Queues and Jobs

Queues and Jobs

Introduction

Almost all applications can make use of queues. Queues are a great way to make time intensive tasks seem immediate by sending the task into the background or into a message queue. It's great to send anything and everything into the queue that doesn't require an immediate return value (such as sending an email or firing an API call). The queue system is loaded into masonite via the QueueProvider Service Provider.

Masonite uses pickle to serialize and deserialize Python objects when appropriate. Ensure that the objects you are serializing is free of any end user supplied code that could potentially serialize into a Python object during the deserialization portion.

It would be wise to read about pickle exploitations and ensure your specific application is protected against any avenues of attack.

Getting Started

All configuration settings by default are in the config/queue.py file. Out of the box, Masonite supports 2 drivers:

  • async

  • amqp

The async driver simply sends jobs into the background using multithreading. The amqp driver is used for any AMQP compatible message queues like RabbitMQ. If you do create a driver, consider making it available on PyPi so others can also install it.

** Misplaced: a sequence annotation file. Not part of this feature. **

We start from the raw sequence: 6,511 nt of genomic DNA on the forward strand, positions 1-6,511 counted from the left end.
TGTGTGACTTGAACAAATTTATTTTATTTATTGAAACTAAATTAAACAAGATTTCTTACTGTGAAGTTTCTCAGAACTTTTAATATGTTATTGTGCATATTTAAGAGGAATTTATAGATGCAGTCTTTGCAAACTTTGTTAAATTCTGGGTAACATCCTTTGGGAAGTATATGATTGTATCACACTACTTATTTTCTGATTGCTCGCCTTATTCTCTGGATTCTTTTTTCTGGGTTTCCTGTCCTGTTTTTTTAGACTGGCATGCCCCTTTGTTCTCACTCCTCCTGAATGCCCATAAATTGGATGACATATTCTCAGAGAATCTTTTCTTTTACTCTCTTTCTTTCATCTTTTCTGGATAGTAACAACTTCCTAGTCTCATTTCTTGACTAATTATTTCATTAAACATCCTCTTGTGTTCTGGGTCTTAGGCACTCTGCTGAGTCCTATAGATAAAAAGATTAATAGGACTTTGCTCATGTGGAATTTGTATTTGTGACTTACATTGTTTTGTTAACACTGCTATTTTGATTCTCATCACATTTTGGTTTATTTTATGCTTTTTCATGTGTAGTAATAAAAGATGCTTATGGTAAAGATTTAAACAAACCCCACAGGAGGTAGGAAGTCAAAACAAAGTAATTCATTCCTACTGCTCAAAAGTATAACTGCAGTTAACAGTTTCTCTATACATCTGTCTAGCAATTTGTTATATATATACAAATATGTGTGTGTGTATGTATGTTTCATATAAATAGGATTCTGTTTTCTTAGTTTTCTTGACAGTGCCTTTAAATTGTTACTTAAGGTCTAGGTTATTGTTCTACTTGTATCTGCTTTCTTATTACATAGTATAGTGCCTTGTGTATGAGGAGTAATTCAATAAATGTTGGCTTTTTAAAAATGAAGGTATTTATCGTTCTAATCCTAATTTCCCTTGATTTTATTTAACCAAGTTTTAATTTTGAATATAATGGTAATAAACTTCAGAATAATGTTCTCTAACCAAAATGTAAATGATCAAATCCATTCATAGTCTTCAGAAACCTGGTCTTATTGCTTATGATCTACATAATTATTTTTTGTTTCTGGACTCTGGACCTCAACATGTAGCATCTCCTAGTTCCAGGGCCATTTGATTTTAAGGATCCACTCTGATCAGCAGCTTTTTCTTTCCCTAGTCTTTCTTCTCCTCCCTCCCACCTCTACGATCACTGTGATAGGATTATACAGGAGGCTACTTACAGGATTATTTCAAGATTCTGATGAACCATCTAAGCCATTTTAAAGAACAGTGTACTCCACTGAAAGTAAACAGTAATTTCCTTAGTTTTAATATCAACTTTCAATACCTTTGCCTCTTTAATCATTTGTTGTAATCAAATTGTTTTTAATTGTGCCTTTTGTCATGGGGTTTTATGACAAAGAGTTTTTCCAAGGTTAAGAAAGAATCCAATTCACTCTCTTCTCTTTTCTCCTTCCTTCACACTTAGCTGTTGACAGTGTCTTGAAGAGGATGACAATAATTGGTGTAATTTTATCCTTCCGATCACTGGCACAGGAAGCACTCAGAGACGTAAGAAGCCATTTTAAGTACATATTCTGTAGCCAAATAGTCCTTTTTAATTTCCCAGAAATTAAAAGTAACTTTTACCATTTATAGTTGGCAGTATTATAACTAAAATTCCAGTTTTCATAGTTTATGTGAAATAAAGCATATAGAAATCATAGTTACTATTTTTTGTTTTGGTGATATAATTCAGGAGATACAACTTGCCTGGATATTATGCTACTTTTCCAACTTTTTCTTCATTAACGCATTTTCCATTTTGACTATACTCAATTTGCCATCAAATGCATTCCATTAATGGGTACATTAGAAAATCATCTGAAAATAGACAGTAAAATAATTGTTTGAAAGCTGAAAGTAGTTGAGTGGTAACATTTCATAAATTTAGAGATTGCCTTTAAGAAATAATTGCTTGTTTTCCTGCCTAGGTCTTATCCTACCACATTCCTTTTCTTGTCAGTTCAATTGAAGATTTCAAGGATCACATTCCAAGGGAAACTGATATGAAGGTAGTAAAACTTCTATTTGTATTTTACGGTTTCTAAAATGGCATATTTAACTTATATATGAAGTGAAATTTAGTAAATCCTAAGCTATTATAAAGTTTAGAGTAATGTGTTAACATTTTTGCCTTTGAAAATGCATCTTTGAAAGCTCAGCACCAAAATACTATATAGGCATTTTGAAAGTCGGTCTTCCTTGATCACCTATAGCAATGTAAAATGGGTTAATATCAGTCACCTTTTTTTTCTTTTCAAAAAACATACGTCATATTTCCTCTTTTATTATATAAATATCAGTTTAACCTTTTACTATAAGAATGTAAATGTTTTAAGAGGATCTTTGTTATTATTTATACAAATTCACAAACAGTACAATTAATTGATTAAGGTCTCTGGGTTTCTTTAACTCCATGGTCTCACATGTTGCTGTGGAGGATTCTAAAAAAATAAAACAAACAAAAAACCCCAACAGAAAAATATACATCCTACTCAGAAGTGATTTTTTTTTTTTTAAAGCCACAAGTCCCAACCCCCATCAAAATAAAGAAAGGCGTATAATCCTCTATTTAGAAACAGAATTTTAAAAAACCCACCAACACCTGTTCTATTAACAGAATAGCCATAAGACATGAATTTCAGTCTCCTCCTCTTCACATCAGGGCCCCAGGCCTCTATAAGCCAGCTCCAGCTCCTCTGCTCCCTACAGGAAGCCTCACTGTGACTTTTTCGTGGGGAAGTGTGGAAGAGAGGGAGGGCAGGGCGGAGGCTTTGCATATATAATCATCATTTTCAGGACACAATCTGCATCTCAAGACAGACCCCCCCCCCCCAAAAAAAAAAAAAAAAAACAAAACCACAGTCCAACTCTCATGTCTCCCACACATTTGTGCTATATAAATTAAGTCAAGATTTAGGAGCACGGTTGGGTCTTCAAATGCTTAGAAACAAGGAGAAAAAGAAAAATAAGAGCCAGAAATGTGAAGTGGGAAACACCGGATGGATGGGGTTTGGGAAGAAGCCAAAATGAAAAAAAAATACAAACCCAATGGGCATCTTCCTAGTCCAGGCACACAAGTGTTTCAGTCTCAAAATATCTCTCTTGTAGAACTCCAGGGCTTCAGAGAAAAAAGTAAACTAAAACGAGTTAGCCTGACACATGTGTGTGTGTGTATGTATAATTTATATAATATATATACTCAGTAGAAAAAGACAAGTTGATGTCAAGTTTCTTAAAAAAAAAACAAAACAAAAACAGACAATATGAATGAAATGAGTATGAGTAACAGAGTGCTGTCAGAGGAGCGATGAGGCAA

Jobs

Jobs are simply Python classes that inherit the Queueable class that is provided by Masonite. We can simply create jobs using the craft job command.

$ craft job SendWelcomeEmail

This will create a new job inside app/jobs/SendWelcomeEmail.py. Our job will look like:

from masonite.queues import Queueable
class SendWelcomeEmail(Queueable):
def __init__(self):
pass
def handle(self):
pass

Running Jobs

We can run jobs by using the Queue class. Let's run this job from a controller method:

from app.jobs.SendWelcomeEmail import SendWelcomeEmail
from masonite import Queue
def show(self, queue: Queue):
queue.push(SendWelcomeEmail)

That's it. This job will now send to the queue and run the handle method.

Resolving

Notice in the show method above that we passed in just the class object. We did not instantiate the class. In this instance, Masonite will resolve the controller constructor. All job constructors are able to be resolved by the container so we can simply pass anything we need as normal: